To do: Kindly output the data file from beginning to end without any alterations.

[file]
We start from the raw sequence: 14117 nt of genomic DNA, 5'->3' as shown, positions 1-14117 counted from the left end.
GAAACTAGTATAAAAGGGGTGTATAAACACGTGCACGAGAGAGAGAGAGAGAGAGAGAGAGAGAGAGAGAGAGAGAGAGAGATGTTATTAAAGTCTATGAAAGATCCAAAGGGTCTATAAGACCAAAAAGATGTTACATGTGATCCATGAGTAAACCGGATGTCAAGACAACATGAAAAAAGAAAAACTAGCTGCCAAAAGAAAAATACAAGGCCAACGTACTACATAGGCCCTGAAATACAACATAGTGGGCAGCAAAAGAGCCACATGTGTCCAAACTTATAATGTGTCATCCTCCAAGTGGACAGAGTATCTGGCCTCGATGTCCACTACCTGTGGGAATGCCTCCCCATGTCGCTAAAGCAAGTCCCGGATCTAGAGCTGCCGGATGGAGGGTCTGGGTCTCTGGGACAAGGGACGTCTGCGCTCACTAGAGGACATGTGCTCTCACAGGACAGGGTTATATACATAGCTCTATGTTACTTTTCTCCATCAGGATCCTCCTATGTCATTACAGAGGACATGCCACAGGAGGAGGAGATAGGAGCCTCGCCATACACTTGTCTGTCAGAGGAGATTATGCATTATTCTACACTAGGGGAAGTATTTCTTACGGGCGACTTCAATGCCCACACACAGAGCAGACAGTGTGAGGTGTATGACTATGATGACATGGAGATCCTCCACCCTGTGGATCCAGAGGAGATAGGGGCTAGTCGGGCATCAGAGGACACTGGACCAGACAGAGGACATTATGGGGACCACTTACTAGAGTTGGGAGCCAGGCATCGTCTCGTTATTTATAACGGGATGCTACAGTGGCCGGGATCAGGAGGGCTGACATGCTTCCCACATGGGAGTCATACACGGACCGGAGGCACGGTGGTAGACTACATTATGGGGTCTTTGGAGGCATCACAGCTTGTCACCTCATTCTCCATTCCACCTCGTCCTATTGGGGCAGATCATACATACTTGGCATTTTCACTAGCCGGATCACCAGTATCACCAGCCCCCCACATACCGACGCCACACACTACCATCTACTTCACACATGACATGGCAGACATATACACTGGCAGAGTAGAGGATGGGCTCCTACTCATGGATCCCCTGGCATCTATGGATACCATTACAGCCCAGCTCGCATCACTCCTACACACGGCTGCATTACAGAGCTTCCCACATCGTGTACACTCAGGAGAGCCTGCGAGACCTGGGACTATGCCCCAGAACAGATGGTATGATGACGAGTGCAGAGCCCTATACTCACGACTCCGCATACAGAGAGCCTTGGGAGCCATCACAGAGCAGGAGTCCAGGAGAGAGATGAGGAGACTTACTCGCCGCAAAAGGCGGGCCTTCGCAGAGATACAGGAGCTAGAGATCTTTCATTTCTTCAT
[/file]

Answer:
We start from the raw sequence: 14117 nt of genomic DNA, 5'->3' as shown, positions 1-14117 counted from the left end.
GAAACTAGTATAAAAGGGGTGTATAAACACGTGCACGAGAGAGAGAGAGAGAGAGAGAGAGAGAGAGAGAGAGAGAGAGAGATGTTATTAAAGTCTATGAAAGATCCAAAGGGTCTATAAGACCAAAAAGATGTTACATGTGATCCATGAGTAAACCGGATGTCAAGACAACATGAAAAAAGAAAAACTAGCTGCCAAAAGAAAAATACAAGGCCAACGTACTACATAGGCCCTGAAATACAACATAGTGGGCAGCAAAAGAGCCACATGTGTCCAAACTTATAATGTGTCATCCTCCAAGTGGACAGAGTATCTGGCCTCGATGTCCACTACCTGTGGGAATGCCTCCCCATGTCGCTAAAGCAAGTCCCGGATCTAGAGCTGCCGGATGGAGGGTCTGGGTCTCTGGGACAAGGGACGTCTGCGCTCACTAGAGGACATGTGCTCTCACAGGACAGGGTTATATACATAGCTCTATGTTACTTTTCTCCATCAGGATCCTCCTATGTCATTACAGAGGACATGCCACAGGAGGAGGAGATAGGAGCCTCGCCATACACTTGTCTGTCAGAGGAGATTATGCATTATTCTACACTAGGGGAAGTATTTCTTACGGGCGACTTCAATGCCCACACACAGAGCAGACAGTGTGAGGTGTATGACTATGATGACATGGAGATCCTCCACCCTGTGGATCCAGAGGAGATAGGGGCTAGTCGGGCATCAGAGGACACTGGACCAGACAGAGGACATTATGGGGACCACTTACTAGAGTTGGGAGCCAGGCATCGTCTCGTTATTTATAACGGGATGCTACAGTGGCCGGGATCAGGAGGGCTGACATGCTTCCCACATGGGAGTCATACACGGACCGGAGGCACGGTGGTAGACTACATTATGGGGTCTTTGGAGGCATCACAGCTTGTCACCTCATTCTCCATTCCACCTCGTCCTATTGGGGCAGATCATACATACTTGGCATTTTCACTAGCCGGATCACCAGTATCACCAGCCCCCCACATACCGACGCCACACACTACCATCTACTTCACACATGACATGGCAGACATATACACTGGCAGAGTAGAGGATGGGCTCCTACTCATGGATCCCCTGGCATCTATGGATACCATTACAGCCCAGCTCGCATCACTCCTACACACGGCTGCATTACAGAGCTTCCCACATCGTGTACACTCAGGAGAGCCTGCGAGACCTGGGACTATGCCCCAGAACAGATGGTATGATGACGAGTGCAGAGCCCTATACTCACGACTCCGCATACAGAGAGCCTTGGGAGCCATCACAGAGCAGGAGTCCAGGAGAGAGATGAGGAGACTTACTCGCCGCAAAAGGCGGGCCTTCGCAGAGATACAGGAGCTAGAGATCTTTCATTTCTTCAT